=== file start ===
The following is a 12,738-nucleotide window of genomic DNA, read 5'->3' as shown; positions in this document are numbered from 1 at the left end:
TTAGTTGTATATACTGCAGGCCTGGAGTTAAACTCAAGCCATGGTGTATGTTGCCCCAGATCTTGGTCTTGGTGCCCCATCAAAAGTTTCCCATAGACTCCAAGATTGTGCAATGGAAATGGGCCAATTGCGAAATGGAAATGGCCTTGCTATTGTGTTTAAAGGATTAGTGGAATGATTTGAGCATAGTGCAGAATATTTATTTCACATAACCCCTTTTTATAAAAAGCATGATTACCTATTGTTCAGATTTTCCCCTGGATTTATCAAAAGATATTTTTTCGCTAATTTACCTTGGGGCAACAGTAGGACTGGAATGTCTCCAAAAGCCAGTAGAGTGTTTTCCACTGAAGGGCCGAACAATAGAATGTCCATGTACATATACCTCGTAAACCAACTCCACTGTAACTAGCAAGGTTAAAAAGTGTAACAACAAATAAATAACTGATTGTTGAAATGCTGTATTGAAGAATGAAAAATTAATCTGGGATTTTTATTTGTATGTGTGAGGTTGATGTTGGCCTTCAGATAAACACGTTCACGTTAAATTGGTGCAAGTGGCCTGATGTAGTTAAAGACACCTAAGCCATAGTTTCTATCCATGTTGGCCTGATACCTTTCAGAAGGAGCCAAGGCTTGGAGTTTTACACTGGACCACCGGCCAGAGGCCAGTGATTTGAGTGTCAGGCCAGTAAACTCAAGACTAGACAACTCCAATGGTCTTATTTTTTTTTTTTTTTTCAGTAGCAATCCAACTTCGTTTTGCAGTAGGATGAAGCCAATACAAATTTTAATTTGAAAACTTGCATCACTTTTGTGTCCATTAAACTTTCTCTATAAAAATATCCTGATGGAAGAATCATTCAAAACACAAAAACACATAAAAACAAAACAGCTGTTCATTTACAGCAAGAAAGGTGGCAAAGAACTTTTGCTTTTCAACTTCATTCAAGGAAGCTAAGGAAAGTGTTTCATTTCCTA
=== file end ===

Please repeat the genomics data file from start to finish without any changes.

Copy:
The following is a 12,738-nucleotide window of genomic DNA, read 5'->3' as shown; positions in this document are numbered from 1 at the left end:
TTAGTTGTATATACTGCAGGCCTGGAGTTAAACTCAAGCCATGGTGTATGTTGCCCCAGATCTTGGTCTTGGTGCCCCATCAAAAGTTTCCCATAGACTCCAAGATTGTGCAATGGAAATGGGCCAATTGCGAAATGGAAATGGCCTTGCTATTGTGTTTAAAGGATTAGTGGAATGATTTGAGCATAGTGCAGAATATTTATTTCACATAACCCCTTTTTATAAAAAGCATGATTACCTATTGTTCAGATTTTCCCCTGGATTTATCAAAAGATATTTTTTCGCTAATTTACCTTGGGGCAACAGTAGGACTGGAATGTCTCCAAAAGCCAGTAGAGTGTTTTCCACTGAAGGGCCGAACAATAGAATGTCCATGTACATATACCTCGTAAACCAACTCCACTGTAACTAGCAAGGTTAAAAAGTGTAACAACAAATAAATAACTGATTGTTGAAATGCTGTATTGAAGAATGAAAAATTAATCTGGGATTTTTATTTGTATGTGTGAGGTTGATGTTGGCCTTCAGATAAACACGTTCACGTTAAATTGGTGCAAGTGGCCTGATGTAGTTAAAGACACCTAAGCCATAGTTTCTATCCATGTTGGCCTGATACCTTTCAGAAGGAGCCAAGGCTTGGAGTTTTACACTGGACCACCGGCCAGAGGCCAGTGATTTGAGTGTCAGGCCAGTAAACTCAAGACTAGACAACTCCAATGGTCTTATTTTTTTTTTTTTTTTCAGTAGCAATCCAACTTCGTTTTGCAGTAGGATGAAGCCAATACAAATTTTAATTTGAAAACTTGCATCACTTTTGTGTCCATTAAACTTTCTCTATAAAAATATCCTGATGGAAGAATCATTCAAAACACAAAAACACATAAAAACAAAACAGCTGTTCATTTACAGCAAGAAAGGTGGCAAAGAACTTTTGCTTTTCAACTTCATTCAAGGAAGCTAAGGAAAGTGTTTCATTTCCTA